He Still Isn’t Done
The theme of Jay-Z’s tenth album and the second released after his alleged retirement is related to the motion picture American Gangster. Jay-Z not only uses dialogue extracted from the film in various tracks, but uses the plot of the movie as a backdrop to his lyrical genius.American Gangster is nothing like previous Jay-Z albums, mainly due to the funk influence of the 1960s and 1970s found on nearly every track. The album was heavily influenced by the movie’s antagonist Frank Lucas, a major heroin dealer during that time. The album’s intro track features narration by Angel Wood and several monologues by Denzel Washington (as Lucas) impressing upon the listener that “if you believe in Jay-Z, then you too can be a gangster.”
The album continues with “Pray,” sounding very similar to Mobb Deep’s “Pray For Me” not only in musical influence and female commentary but also in lyrics: “I didn’t choose this life, it chose me.” Several songs include collaborations with Lil’ Wayne and Nas, such as “Brooklyn” and “Success.” These partnerships create a much more relaxed rap, consisting of intense rhymes and thoroughly planned lyrics. Coupled with the rhythmic choices on the album, this makes for an innovative soundtrack that is complementary to its film counterpart.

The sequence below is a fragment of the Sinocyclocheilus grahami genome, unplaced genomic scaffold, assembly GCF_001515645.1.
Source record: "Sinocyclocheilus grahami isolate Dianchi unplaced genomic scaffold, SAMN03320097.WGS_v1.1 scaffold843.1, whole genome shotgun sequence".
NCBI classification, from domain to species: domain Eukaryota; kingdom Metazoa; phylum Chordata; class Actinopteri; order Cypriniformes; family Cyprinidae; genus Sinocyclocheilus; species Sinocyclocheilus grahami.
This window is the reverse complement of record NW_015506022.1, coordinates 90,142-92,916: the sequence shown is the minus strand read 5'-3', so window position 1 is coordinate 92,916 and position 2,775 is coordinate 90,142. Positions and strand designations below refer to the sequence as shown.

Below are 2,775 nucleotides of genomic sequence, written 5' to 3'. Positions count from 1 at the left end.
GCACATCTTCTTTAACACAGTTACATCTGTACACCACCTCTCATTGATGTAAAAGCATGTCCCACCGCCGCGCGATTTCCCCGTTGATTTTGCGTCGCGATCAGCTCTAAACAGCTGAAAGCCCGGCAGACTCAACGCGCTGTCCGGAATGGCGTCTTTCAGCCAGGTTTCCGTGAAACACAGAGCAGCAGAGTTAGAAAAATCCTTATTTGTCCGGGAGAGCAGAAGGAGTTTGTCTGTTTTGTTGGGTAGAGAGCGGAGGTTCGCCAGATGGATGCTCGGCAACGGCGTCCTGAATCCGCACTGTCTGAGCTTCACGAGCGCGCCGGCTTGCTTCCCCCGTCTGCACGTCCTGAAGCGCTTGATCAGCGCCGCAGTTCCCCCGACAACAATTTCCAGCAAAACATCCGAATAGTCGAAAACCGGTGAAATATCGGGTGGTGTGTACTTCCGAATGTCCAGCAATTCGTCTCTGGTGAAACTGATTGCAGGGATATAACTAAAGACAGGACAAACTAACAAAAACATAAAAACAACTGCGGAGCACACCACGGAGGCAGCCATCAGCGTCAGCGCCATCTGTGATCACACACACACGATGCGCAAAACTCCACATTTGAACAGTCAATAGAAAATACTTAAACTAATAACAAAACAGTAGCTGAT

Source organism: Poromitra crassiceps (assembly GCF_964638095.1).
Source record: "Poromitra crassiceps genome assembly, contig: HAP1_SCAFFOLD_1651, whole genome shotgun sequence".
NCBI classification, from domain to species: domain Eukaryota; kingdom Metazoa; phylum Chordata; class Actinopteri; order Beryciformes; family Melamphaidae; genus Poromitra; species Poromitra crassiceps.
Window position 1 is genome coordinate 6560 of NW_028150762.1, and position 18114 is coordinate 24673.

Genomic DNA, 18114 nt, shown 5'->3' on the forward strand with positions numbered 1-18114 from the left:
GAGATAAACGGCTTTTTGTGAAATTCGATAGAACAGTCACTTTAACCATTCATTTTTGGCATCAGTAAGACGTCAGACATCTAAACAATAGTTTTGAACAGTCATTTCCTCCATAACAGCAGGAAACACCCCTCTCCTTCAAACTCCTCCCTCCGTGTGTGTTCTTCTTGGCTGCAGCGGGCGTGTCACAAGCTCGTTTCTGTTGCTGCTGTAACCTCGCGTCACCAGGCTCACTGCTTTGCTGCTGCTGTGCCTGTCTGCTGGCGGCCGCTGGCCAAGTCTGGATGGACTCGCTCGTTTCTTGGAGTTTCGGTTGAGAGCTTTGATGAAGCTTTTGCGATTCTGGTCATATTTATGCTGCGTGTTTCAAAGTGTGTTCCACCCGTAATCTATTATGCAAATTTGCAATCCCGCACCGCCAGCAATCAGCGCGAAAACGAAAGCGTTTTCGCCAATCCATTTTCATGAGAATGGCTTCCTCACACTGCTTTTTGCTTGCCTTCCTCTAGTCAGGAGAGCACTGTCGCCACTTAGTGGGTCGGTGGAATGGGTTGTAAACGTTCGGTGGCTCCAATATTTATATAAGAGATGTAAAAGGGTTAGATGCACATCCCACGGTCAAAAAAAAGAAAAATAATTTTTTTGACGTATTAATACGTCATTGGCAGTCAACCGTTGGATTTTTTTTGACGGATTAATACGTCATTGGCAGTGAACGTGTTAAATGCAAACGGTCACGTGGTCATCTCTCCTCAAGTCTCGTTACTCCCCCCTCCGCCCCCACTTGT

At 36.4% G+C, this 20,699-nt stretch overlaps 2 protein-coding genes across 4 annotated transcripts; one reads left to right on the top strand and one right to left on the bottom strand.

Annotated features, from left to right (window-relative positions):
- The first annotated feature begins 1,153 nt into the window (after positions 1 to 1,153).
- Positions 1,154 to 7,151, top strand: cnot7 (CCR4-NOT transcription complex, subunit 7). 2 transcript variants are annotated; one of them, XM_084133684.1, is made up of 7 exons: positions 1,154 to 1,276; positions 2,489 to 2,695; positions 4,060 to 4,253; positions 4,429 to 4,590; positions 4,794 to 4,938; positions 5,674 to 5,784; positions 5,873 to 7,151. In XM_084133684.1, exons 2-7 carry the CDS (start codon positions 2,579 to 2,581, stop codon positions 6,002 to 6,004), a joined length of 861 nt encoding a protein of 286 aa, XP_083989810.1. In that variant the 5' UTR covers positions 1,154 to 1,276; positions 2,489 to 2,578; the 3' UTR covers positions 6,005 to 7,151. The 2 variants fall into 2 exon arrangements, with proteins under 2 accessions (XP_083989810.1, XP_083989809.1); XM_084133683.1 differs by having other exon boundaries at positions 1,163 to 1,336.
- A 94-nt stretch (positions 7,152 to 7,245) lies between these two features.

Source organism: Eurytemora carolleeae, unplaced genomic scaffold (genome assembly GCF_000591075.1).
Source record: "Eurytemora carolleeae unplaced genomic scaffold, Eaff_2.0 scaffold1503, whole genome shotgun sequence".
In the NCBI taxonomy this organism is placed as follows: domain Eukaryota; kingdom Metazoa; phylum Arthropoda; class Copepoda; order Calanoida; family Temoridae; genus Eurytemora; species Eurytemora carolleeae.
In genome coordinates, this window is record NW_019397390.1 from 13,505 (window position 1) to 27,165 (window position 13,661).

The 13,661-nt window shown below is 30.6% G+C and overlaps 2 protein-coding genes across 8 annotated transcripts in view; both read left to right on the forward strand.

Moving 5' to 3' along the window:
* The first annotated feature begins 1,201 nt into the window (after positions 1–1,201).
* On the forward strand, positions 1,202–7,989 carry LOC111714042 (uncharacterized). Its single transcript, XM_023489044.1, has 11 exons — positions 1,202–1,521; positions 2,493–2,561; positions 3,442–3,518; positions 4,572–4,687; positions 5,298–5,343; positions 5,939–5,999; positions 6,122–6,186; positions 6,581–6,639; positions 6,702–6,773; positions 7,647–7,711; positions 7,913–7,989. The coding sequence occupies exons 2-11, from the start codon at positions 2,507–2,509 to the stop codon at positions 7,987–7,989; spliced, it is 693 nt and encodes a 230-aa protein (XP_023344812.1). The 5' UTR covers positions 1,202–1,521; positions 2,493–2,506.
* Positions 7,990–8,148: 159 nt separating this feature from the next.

Several samples are featured on the album, most notably Marvin Gaye’s “Soon I’ll Be Loving You Again” found in “American Dreamin’.” The Hova elaborates on the vicious cycle of drug dealing and “the game” while Marvin Gaye enhances the chorus with his laid-back tone. Jay-Z then tells of his own source for relaxation in “Sweet,” stating that “my influence is the same / and my therapy is music.”
Gangster is a bumping soundtrack that emphasizes Jay-Z’s usual themes of his gangster life and motivations as the king of rap, relating them to the historical context of the motion picture. And now, his music is our therapy.